Jay Radcliffe, a security researcher who has focused a bulk of his attention to medical device security, led a roundtable discussion on the real state of medical device security at the Black Hat conference on Thursday.
It would be far easier, and more likely, for an attacker to sneak up and hit him fatally over the head with a baseball bat than to kill him with a medical device, Radcliffe noted. Medical devices do more good than harm for the time being, he said.
Understanding medical device security is difficult because the term “medical device” no longer means anything. It could mean insulin pumps and pacemakers and other devices that patients use to manage their health. It could also refer to MRI machines and echo-cardiograms and computers in the hospital running Windows XP. Mobile apps and health-related consumer-focused applications could also be considered under this broad umbrella.
The term medical device is as useful as the term cyber, Radcliffe said.
Another issue has to do with responsibility. A 2009 FDA guidance specified that both device manufactures and hospitals share the responsibility of keeping the devices updated and bug-free. This interferes with normal vulnerability and patch management processes. The hospital can either pay to have the manufacture deploy the patches, or do it themselves, which may void the warranty.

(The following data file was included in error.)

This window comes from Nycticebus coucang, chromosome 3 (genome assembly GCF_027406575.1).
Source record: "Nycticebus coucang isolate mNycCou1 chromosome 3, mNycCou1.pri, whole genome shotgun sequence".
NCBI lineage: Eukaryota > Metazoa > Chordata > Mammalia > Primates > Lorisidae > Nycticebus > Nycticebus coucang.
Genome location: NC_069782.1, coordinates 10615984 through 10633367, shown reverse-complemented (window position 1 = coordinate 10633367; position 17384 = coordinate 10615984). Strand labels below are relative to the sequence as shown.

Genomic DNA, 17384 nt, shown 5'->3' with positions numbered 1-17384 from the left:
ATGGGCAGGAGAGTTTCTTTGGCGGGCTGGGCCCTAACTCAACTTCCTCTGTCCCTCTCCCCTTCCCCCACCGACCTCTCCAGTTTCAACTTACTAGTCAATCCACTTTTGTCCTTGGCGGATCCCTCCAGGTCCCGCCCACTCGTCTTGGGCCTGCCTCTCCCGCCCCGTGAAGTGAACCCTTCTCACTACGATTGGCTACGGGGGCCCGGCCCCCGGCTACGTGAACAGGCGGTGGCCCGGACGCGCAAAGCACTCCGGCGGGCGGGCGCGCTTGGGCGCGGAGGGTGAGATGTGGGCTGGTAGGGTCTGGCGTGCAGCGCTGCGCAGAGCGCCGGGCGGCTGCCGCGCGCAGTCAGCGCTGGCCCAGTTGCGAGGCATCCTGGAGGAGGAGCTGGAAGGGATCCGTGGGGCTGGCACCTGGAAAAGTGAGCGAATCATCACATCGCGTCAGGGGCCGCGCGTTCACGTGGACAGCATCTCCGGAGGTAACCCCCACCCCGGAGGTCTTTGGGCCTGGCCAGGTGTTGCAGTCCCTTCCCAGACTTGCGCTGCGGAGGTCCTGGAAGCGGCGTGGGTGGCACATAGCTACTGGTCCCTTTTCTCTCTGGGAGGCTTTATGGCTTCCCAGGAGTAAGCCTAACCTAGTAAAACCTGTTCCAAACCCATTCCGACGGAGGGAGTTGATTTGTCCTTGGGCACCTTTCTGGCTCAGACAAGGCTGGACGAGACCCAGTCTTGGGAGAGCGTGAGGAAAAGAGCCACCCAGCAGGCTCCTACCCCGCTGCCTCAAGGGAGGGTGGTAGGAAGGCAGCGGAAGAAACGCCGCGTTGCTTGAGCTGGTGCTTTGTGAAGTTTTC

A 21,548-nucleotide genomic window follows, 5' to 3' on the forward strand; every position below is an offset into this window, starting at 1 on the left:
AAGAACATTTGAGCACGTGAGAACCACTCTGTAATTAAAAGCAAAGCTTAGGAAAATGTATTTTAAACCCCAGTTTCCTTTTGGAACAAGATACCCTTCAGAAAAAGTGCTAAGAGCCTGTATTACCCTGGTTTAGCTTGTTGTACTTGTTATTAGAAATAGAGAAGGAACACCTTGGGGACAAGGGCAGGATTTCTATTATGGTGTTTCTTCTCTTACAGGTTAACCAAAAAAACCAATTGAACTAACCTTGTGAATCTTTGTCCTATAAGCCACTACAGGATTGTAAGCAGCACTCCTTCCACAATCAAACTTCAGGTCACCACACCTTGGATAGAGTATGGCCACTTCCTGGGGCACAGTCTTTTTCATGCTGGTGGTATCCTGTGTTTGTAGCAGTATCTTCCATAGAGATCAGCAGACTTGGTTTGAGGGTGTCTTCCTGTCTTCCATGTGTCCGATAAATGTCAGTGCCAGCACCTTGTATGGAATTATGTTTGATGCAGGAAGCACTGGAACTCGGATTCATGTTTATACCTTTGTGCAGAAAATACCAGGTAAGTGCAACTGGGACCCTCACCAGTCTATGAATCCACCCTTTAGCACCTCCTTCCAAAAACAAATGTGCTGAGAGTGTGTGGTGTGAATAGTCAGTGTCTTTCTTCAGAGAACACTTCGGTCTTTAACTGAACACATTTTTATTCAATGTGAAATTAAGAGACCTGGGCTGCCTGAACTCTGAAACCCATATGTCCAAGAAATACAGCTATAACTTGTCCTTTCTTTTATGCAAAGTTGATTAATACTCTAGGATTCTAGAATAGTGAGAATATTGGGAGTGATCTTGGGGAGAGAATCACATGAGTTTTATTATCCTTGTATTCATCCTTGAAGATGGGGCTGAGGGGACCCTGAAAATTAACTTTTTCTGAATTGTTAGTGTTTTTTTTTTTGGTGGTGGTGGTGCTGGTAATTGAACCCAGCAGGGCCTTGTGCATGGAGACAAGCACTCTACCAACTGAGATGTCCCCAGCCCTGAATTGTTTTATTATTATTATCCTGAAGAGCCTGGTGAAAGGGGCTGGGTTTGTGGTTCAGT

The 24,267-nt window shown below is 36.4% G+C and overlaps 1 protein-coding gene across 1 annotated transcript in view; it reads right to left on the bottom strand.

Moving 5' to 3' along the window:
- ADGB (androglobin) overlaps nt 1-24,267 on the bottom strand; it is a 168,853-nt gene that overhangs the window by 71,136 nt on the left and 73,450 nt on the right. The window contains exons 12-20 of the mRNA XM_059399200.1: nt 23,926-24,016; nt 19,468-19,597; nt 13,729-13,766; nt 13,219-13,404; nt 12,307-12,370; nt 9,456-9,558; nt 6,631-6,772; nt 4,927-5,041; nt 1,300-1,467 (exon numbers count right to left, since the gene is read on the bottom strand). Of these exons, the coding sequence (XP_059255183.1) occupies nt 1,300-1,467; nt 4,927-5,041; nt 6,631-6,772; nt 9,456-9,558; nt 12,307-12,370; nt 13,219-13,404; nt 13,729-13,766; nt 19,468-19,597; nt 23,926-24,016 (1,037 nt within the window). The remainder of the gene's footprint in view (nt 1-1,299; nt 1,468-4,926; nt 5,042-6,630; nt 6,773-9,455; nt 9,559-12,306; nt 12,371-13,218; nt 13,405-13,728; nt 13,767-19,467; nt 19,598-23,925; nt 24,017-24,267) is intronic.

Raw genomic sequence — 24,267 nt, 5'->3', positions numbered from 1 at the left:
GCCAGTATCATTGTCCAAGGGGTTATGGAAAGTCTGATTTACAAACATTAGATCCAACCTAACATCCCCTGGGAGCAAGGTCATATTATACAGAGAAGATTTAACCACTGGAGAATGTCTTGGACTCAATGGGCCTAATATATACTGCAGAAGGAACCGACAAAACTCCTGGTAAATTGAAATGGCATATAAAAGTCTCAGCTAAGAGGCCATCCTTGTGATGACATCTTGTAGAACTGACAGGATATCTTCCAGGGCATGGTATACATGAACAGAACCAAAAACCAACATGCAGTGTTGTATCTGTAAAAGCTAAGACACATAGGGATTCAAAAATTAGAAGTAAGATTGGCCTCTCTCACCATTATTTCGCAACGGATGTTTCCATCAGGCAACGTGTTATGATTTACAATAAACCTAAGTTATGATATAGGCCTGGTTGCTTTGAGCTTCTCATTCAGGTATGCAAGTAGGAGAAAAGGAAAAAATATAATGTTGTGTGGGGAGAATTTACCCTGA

It's also not clear what government agency has oversight over medical devices. Some devices are regulated by the FDA, and others are handled by the FCC or the DHS. When every one is in charge, regulations don't get enforced consistently.
“I buy used devices online and find all sorts of data that shouldn’t be there,”
It is very easy to fall in the trap of thinking all security practices are universal, such as requiring all medical devices have strong authentication. However, in the medical world, patient health always comes first, Radcliffe reminded the audience. If the patient needs immediate attention and the pacemaker has to be stopped within a few minutes or the patient will die, the last thing the medical professional wants is to lose precious minutes trying to enter the long complex password stored in LastPass, he said..
“We can't use the security used to protect credit card information to medicine,”Jay Radcliffe, Security Researcher
The session was well attended, with representatives from the device manufacturers themselves, the administrators tasked with securing and managing medical devices, and people who use medical devices for their own health reasons.
This isn't the first time the security of medical devices came up at Black Hat. Radcliffe showed how he was able to tamper with the information being sent to his insulin pump three years ago.